I Wish: What if lacrosse had become the biggest sport?

On a facebook page today, I said to someone that I wish lacrosse had become the dominant sport in the past, not “football”.  How much different would the sporting landscape be?  Take away the elitism that lacrosse is viewed with now, and it would be a better game for many reasons.

Women and men can both play.  It’s not a gender specific sport.  At US colleges and universities and elsewhere, both women and men play the game, though I do object to the fact that women usually only wear eye protection while men wear helmets, gloves and shoulder pads.  They should wear the same equipment and play by the same rules, just like hockey players.

Lacrosse can be played anywhere.  If you have a flat surface, sticks and goals, you can play lacrosse, whether in a gymnasium, a grass field, or even an asphalt basketball court.  Unlike baseball or football which require large playing surfaces that may not be available, lacrosse requires no more room than does basketball. It can be played on a surface as small as 50′ by 100′ or as large as 50m x 100m.  For US inner city neighborhoods, it would be as attractive as basketball and far less expensive and weather-restricted as hockey.

The basics are affordable.  Goals, plastic sticks and a ball are no more expensive than plastic floor hockey equipment.  Schools with limited budgets could afford them, which would make the game available to US public schools with poor funding.  Large investment would only be needed for players who show elite talent.

It’s primarily a waist-up game.  Other than dirty play, most contact is upper body only.  Injuries to the lower body would be far fewer and mostly due to awkward accidents, not deliberate intent.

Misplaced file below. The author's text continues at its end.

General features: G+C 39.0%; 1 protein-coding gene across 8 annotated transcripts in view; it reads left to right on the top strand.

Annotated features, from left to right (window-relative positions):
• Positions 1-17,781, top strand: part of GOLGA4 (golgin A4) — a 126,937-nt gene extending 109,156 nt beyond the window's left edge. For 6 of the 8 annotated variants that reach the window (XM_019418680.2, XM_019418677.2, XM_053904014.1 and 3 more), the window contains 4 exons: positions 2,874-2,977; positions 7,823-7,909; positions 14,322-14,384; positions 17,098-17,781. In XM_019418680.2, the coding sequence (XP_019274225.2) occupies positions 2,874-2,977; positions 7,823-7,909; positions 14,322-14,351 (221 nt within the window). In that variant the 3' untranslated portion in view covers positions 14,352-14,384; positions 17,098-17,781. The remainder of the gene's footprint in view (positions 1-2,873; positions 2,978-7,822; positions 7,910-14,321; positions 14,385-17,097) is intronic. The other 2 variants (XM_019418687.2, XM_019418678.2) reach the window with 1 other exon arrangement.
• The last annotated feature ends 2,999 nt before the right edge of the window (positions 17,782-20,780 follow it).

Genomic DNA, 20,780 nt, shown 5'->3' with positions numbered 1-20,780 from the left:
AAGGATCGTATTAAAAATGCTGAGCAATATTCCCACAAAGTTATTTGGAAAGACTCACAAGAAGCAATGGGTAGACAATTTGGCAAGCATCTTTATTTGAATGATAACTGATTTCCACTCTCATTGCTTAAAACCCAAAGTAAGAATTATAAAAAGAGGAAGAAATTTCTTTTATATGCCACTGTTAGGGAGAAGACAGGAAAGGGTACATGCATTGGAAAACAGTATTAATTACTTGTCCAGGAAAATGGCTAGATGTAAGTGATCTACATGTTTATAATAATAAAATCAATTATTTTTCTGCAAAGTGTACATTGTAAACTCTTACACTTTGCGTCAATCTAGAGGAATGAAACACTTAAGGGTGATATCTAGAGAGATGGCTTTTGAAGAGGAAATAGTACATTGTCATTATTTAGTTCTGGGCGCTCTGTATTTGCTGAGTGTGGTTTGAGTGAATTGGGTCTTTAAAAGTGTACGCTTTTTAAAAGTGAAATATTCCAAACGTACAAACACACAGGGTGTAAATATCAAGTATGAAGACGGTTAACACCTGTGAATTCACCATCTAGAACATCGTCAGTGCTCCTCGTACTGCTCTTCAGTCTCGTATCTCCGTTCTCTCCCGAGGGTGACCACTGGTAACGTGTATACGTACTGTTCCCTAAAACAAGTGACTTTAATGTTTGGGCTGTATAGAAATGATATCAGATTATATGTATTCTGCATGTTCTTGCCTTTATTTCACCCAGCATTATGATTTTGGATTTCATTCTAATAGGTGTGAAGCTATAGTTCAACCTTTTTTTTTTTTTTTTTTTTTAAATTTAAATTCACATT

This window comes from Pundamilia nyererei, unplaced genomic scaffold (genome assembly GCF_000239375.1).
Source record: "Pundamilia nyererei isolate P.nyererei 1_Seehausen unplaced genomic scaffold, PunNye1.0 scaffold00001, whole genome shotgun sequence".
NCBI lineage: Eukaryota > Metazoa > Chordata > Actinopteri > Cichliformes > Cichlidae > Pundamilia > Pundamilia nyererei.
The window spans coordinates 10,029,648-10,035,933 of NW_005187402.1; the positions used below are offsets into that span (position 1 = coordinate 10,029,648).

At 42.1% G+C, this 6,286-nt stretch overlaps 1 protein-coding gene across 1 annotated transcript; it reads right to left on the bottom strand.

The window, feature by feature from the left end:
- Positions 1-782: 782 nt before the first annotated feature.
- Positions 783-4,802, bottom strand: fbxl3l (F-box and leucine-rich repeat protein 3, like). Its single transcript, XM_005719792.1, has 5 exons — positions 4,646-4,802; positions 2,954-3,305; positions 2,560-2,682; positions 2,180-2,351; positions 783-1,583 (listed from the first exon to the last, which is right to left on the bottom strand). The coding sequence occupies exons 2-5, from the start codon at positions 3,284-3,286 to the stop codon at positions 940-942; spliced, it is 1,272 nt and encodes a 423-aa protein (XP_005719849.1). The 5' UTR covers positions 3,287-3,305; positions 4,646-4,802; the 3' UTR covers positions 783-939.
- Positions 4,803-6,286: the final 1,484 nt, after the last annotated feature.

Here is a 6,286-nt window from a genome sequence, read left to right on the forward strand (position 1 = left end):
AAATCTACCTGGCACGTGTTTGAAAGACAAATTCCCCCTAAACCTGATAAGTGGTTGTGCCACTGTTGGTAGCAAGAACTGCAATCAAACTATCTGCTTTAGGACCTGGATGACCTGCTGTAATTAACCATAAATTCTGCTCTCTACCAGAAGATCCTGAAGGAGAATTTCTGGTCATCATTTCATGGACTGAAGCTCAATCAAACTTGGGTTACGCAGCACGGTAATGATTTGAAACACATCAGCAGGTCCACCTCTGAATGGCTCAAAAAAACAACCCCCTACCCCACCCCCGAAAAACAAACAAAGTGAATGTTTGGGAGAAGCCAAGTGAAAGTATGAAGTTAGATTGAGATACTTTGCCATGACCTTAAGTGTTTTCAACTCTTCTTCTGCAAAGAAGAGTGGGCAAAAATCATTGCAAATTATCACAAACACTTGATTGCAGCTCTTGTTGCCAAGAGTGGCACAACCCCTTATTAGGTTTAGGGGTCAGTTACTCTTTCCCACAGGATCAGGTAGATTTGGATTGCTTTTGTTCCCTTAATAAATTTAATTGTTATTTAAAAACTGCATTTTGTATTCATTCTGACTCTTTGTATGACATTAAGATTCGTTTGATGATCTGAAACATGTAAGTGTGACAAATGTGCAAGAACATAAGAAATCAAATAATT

Violent upper body contact can be limited.  Unlike football with constant head contact, concussions and subconcussive hits, lacrosse has no more head injuries than hockey.  And if contact is limited to the shoulders and arms and head hits banned (e.g. pushing and shoulder checks, not clubbing with a stick), head injuries and cases of CTE would be far fewer.

Size is less of a factor in player success.  Unlike basketball and football which demand larger and taller players, small players can survive and thrive in lacrosse (and sometimes in hockey).  Speed, vision and stickhandling skills are far more important.

It could be an international game.  It could be as much an international game as football/soccer, not just dominated by Canada and the US sport and a minor sport elsewhere.  The skills involved are similar to other popular sports (e.g. field hockey, rugby, team handball, basketball, football/soccer, etc.) and requires less room than football/soccer. Tae Kwon Do became a worldwide and olympic sport within fifty years.  Why couldn’t lacrosse?

Imagine if a professional lacrosse league had existed in in 1957 and Jim Brown had chosen that road instead of the NFL.  And imagine the economic impact if cities had recognized that arenas are better investments than stadiums.  Where would pro sports be today?